We were driving from Hobart in Tasmania to Lilli Pilli in New South Wales for a beach holiday, but rather than do the whole thing in one boring drive, we decided to pitch camp a couple of times, and visit the Colquhoun Mountain Bike Trail in Victoria along the way.
On our previous mountain bike adventure we had rented bikes on site, but this was supposed to be a budget trip, so we decided to bring our own bikes with us, particularly as Bronwyn had just bought a perilously expensive e-bike.
This entailed the purchase of a hitch-mounted bike rack that could take the weight of the e-bike. After some research we found that there was only really one make and model available to us in Hobart at short notice, the Yakima Hold-Up, so we went with that one.
When folded, the rack occludes the car’s number plate, and when loaded with bikes, it partially occludes the number plate and also some of the lights. I was concerned about the legality of driving around like this, but after attempting to order a bike rack number-plate from Service Tasmania (sorry, not available for up to six weeks) and an accessory light-bar (sorry, not available at any cost), we took local advice (“just go, nobody cares”) and headed for the ferry terminal.
Since it was a public holiday weekend, we passed a number of police breathalyser and speed checks and so on and indeed discovered that nobody seemed to care.
The Spirit of Tasmania ferry arrived in Melbourne after a calm overnight crossing of the Bass Strait, and as soon as we disembarked, we breakfasted on the beach close by the terminal.
Breakfast done, we headed East through Gippsland, stopping on the way for a gentle cycle around a lake, then moving on to the Colquhoun Mountain Bike Park which really blew us away. It’s a free track inside the State Forest, consisting of a figure-of-eight black diamond track a little over 15km long, amusingly called the Scalectric Loop. Given our amateur status, we decided to tackle just the bottom ring of the 8 on this occasion, although we left open the idea of completing the top ring if we felt up to it.
The ride began on the Start Line Track, which was comprised of gentle rolling turns through beautiful forest before devolving into the Lollipop Track. This second part is hilarious. It follows the line of a muddy creek down hill, sweeping down to cross the creek before turning back to cross it again… and again… and again…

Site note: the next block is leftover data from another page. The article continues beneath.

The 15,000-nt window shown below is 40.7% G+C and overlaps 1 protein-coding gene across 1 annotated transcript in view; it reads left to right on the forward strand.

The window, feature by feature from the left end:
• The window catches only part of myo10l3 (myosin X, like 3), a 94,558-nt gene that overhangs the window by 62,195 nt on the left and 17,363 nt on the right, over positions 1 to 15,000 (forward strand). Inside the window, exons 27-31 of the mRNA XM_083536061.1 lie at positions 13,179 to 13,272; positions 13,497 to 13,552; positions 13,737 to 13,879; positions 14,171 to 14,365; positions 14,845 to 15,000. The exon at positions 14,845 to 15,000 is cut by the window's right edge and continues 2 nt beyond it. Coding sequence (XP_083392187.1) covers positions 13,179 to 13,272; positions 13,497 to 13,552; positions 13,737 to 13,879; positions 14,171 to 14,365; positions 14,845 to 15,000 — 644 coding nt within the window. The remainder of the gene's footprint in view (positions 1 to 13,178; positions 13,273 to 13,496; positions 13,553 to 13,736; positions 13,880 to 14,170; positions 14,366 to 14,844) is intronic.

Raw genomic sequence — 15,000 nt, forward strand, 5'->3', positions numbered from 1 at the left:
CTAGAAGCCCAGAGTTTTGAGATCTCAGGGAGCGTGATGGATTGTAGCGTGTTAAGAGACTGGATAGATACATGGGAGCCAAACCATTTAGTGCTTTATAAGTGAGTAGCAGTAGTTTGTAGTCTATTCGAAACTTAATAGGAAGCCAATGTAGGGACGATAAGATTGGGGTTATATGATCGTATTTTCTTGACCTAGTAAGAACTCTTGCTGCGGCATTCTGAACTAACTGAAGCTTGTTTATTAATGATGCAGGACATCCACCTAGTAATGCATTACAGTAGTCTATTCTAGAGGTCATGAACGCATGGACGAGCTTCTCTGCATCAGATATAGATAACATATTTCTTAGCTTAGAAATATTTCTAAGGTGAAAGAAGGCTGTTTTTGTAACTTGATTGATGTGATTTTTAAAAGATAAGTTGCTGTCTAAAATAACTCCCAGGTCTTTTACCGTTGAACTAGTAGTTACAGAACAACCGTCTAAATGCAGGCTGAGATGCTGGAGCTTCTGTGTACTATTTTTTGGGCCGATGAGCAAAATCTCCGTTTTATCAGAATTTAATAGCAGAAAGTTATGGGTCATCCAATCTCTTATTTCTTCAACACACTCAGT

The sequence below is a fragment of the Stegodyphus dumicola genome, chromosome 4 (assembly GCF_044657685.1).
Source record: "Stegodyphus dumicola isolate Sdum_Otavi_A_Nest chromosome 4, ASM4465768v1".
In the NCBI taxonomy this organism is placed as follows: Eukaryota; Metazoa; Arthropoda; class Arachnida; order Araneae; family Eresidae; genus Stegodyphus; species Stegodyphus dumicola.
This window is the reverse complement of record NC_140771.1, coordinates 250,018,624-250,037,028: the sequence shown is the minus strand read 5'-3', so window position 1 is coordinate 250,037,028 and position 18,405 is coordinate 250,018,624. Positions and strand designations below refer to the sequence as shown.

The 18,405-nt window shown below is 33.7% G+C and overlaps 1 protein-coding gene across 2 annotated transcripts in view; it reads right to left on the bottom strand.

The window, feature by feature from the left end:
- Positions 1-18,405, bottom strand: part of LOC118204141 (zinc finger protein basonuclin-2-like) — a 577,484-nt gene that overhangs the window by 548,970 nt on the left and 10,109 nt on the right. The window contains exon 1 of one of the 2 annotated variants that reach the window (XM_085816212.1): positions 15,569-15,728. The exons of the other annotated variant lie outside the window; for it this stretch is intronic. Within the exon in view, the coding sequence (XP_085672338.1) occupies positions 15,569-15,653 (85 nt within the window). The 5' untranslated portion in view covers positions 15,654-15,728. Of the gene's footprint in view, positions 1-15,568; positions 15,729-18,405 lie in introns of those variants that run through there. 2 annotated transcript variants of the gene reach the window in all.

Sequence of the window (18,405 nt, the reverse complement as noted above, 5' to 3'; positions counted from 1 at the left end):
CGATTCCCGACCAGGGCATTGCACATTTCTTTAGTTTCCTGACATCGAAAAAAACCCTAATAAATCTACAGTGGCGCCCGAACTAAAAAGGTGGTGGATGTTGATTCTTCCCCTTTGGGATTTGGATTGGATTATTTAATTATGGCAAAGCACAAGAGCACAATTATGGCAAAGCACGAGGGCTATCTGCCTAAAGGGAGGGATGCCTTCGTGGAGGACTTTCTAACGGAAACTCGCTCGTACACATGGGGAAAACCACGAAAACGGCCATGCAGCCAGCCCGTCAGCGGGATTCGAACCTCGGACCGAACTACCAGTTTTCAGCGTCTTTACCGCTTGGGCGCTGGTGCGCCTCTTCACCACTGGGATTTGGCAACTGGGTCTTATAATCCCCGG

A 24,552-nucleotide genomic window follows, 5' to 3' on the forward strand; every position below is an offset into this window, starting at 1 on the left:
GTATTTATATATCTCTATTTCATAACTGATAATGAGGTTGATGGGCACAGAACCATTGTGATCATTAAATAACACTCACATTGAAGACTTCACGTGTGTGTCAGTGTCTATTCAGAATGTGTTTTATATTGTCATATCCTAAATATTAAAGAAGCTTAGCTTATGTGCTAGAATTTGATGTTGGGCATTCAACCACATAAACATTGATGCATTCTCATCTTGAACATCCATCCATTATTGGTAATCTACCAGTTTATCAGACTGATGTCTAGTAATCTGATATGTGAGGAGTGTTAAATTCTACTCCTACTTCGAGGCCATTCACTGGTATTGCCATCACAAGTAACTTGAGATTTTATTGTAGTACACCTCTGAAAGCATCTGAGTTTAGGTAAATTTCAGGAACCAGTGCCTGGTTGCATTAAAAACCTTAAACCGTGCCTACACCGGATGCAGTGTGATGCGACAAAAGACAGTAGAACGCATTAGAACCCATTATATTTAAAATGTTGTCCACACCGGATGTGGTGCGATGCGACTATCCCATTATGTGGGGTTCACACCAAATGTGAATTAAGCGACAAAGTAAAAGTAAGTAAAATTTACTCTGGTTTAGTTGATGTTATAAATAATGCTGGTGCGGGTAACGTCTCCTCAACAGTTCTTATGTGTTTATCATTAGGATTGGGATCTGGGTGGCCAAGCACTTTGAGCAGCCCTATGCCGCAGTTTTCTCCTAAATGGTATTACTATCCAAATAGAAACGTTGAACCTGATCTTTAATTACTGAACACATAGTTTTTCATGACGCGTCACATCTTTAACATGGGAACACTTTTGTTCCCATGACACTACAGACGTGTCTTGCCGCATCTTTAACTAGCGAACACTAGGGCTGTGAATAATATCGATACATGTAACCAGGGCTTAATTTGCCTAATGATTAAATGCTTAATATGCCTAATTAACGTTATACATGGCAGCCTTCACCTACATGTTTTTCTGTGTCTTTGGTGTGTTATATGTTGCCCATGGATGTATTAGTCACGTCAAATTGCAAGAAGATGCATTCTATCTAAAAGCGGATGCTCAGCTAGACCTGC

Each crossing had muddy water at the bottom, or a steep muddy descent, or a steep muddy climb out the other side, or some combination of all three. And it crossed, and crossed, and crossed back and forth. I have no idea how many times we splashed through the creek. Bronwyn was OK on her e-bike, and little Berrima was fine with her unlimited low-to-the-ground seven-year-old energy, but my 20-year old Giant hybrid bike with city tyres was in a permanent slide, and at one point I lost focus for a fraction of a second and crashed somewhat spectacularly, thankfully missing most of the trees alongside the muddy descent, but banging my knee pretty hard.
After many, many creek crossings and perhaps 6 kilometres we were starting to feel a bit tired, even though by now the Lollipop Track had turned into the less demanding Log Track. We were quite relieved to find a signposted ‘B-line’ which skipped the last few crossings and allowed us to quit the trail and ride back to the car park, covered in mud and very satisfied.
We’re certainly keen to see what lies beyond, in the top half of the figure-eight, but will need to return with adequate food and water and a whole day to do it.
For the moment, though: Back to the car, back to the tent, then next morning we were on the road again and heading toward our next camp site.